When Oirish separatism makes so much propagandistic capital out of the opinions of a septuagenarian nobody, you know their constitutional agenda has hit the buffers. Republicanism’s own Imam, Bigoted Bri, had much to say about the hypothetical prognostications of Sir Kenneth Bloomfield and his address to an Irish summer school on the future direction of Northern Ireland.
For me, this speech contained nothing more than a few heavily-qualified hypotheses about the far distant future washed down with a dose of Vichy Unionism. Some Unionist representatives chose to give it more attention than it deserved; nationalists went into full Fenian ‘Chucky’ mode, of which Bigoted Bri’s arrogant analysis is but one poorly-conceived part.
‘Instead they concentrated on one sentence in which Bloomfield said: "I do not find the idea of some form of Irish unity or closer association in any way unthinkable in principle." Shock, horror.
For the doyen of the liberal unionist establishment, even though he is not associated with any political party, to come out with that line – however hedged around with qualifications – was too much for the political pygmies who populate the unionist landscape.’
‘Political pygmies’, eh? I suppose the label would not be applied to those leaders within his own community who have CVs in terror, murder, kidnapping, international arms deals and robbery. Does holding a ministerial position in a region whose official name is constantly denied not count as pygmyism? Of course not. For the IRA are sugar and spice and all things Semtex.
If Bloomfield’s summer school delivery (that it was made at a summer school and not in the corridors of power in London says everything about its lack of importance) indicates anything, it shows that Ulster and the Irish Republic may have a closer cooperative association in the future. I see nothing wrong with that. Sustained friendly neighbourliness with the Republic will go some way to convincing myself and thousands of other Unionists that the Republic should not be cut adrift, towed out into the Atlantic, and sunk.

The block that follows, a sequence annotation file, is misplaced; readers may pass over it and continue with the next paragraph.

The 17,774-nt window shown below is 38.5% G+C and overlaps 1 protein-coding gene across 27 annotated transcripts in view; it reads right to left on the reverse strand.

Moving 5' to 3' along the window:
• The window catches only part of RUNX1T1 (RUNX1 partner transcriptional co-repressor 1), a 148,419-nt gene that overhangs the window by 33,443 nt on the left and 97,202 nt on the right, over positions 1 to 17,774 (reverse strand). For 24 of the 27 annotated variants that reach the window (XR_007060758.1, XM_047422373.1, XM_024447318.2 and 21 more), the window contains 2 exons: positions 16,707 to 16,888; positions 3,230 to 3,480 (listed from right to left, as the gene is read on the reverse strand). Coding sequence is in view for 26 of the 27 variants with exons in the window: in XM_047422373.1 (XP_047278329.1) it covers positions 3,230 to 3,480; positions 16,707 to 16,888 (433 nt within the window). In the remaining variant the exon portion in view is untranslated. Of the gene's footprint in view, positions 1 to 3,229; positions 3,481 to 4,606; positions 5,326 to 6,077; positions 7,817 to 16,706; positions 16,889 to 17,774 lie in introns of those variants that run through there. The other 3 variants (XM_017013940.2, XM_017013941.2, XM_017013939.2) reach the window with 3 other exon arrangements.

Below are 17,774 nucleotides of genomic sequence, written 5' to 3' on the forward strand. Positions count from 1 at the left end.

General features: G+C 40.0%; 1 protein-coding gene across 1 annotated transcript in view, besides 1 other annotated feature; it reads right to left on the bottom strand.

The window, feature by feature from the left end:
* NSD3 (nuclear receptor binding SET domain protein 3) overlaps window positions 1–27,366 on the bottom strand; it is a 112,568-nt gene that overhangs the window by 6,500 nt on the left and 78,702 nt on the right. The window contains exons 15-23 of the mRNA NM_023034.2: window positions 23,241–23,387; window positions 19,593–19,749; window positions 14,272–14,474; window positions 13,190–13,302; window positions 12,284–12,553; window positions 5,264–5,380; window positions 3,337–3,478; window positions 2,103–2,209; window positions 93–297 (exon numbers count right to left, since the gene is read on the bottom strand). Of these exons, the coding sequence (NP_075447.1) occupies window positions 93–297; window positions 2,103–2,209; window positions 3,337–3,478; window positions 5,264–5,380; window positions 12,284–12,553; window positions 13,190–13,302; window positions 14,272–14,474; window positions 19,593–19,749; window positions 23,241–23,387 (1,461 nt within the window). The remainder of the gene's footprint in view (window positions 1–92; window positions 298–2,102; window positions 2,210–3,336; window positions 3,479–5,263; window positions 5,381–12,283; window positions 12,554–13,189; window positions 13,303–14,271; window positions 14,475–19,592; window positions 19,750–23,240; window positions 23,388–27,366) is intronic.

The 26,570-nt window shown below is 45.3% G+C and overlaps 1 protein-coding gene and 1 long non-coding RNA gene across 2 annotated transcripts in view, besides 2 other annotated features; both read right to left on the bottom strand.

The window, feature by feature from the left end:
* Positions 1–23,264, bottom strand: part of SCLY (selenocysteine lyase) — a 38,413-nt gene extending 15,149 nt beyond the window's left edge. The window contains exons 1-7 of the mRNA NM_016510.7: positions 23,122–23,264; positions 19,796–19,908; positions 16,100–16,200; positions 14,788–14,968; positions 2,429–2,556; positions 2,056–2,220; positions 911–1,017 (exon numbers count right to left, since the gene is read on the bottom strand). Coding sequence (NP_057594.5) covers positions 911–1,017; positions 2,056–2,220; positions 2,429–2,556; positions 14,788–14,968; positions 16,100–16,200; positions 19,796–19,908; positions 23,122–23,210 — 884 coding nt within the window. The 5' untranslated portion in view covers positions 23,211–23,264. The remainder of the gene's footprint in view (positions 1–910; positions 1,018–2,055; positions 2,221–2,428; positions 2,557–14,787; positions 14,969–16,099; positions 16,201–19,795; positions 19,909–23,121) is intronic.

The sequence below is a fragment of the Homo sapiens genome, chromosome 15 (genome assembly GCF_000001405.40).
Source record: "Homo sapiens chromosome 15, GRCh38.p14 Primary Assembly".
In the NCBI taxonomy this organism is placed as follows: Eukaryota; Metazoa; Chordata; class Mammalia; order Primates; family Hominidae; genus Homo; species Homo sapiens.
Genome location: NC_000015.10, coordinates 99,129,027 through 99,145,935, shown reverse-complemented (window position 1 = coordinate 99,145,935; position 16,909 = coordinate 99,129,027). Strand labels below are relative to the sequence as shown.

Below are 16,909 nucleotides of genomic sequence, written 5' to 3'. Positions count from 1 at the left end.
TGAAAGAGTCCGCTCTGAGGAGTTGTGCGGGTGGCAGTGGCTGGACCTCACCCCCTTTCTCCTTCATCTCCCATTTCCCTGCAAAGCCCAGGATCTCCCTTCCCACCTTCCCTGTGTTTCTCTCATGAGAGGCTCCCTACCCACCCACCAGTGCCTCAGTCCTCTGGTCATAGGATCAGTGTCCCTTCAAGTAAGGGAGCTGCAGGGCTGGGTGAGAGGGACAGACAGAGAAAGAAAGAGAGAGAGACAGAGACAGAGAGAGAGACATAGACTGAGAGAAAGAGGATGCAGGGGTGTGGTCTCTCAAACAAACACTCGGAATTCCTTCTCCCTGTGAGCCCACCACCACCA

‘"We have been made to feel peculiarly unloved by many of those to whom we have pledged our loyalty for generations."
Home truths unionists need to contemplate.’
The IRA lost one of its seats in the last Irish election on a platform of stability in Northern Ireland and the relative cessation of terrorist activity. Furthermore, not one of Bertie Ahern’s choices for the Senate had a Northern Ireland background. Leaving aside the increasingly rare outpourings of nationalist sentimentality, the Republic – where over 10% of its population is now foreign-born – is moving on.
Home truths separatists need to contemplate.
‘Again, because unionists did not read Bloomfield’s paper they were not aware that he posed serious and difficult questions for any Irish government, including what alterations they would make to Irish institutions to accommodate the Britishness and unionism of people in the north, and the costs of subsidising the north, which he compared with the impact on Germany of absorbing East Germany.’
Again, because of his nationalistic sclerosis, BB is incapable of analysing the huge and prohibitive financial costs involved in absorbing another territory where a huge percentage of the population would be in almost certain open revolt. Still, we’ll leave that to Vichy Unionists. Woe betide any separatist would want to face up to that elephant in the room.
‘Disraeli said, "change is constant".’
Yes, and only Bri is ruling out the possibility that some current separatists could become reconciled to the existence of the Union. Change may be constant, but is also works both ways.